The Water Integrity Network seeks to establish a practical framework for ensuring high levels of integrity in multi-stakeholder water stewardship initiatives, and to develop management processes to improve impacts and effectiveness of such partnerships. The aim is more equitable water management, free from discrimination and corruption. Janek Hermann-Friede highlighted some of the complexities in trying to implement integrity standards in practice, providing interesting insights from South Africa, Peru and Tanzania. Power imbalances were one significant challenge.
Several initiatives emerged in 2007-8 in different parts of the world, which then came together as a Water Stewardship Alliance to avoid multiplicity of systems. Sabine von Wiren Lehr explained that the most tangible outcome of AWS to date has been a common set of standards, which help to translate complexity into practical approaches e.g. facilitating risk analysis, or assessing performance. There are four main principles: sustainable use (quantity and timing), water quality, preservation of biodiversity, and water governance.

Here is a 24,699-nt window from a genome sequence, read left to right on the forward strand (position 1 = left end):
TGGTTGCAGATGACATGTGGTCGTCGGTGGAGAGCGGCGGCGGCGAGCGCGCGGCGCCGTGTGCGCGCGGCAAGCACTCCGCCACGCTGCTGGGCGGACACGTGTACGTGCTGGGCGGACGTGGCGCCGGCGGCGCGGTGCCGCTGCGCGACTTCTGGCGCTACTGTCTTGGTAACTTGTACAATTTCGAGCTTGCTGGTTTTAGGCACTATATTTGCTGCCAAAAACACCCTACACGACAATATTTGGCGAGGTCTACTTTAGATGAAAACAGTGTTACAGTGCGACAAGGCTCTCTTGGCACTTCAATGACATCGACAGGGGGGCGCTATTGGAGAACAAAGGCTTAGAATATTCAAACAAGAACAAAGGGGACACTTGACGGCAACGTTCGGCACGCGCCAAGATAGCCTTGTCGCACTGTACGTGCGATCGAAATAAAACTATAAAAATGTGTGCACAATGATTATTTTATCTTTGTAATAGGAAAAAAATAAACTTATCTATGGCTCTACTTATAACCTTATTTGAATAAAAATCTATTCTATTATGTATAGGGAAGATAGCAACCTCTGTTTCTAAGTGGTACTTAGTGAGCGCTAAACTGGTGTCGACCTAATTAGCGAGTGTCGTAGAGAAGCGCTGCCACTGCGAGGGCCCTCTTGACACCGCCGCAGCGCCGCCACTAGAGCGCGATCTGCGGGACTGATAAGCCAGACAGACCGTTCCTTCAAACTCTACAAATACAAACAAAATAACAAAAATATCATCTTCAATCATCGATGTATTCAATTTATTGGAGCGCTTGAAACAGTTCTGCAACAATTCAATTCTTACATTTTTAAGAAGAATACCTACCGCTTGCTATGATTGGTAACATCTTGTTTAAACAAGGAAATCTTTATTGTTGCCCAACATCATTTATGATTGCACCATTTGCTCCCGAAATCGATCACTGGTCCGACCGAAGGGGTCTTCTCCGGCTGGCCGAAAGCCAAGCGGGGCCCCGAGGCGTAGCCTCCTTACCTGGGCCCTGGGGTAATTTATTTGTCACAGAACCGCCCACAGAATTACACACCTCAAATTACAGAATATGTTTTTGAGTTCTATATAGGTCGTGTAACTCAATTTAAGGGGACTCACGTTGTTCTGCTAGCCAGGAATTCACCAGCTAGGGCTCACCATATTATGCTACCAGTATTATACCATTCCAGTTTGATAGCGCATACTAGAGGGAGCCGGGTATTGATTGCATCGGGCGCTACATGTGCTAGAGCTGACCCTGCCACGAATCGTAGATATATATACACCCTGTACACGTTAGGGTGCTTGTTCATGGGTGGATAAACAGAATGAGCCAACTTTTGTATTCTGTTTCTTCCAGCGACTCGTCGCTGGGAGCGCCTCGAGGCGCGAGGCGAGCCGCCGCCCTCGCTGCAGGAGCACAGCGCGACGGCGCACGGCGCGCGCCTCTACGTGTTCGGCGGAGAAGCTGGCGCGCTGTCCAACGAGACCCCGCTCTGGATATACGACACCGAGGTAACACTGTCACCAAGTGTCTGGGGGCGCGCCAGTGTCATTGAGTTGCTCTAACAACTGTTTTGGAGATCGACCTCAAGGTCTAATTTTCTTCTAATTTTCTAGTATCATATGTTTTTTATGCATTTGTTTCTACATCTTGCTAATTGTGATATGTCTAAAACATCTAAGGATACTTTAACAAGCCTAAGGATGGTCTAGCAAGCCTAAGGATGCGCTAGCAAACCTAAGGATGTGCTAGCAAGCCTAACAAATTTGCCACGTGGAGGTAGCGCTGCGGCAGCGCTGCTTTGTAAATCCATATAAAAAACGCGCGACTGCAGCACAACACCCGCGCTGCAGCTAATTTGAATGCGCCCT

The Carbon Disclosure Project is designed to leverage the power of the markets to drive corporations and cities to behave more responsibly in terms of environmental impacts. The CDP water programme is intended to catalyse action towards good water stewardship. Cate Lamb reeled off some impressive figures - 573 investor signatories currently, representing SD 1.3 trillion in assets and USD 1.3 billion purchasing power (through their supply chains). Performance is assessed in terms of quality and robustness of the company’s risk assessments, and policies and procedures in place to safeguard water resources.
Presentations were followed by a critical panel discussion with additional questions from the audience: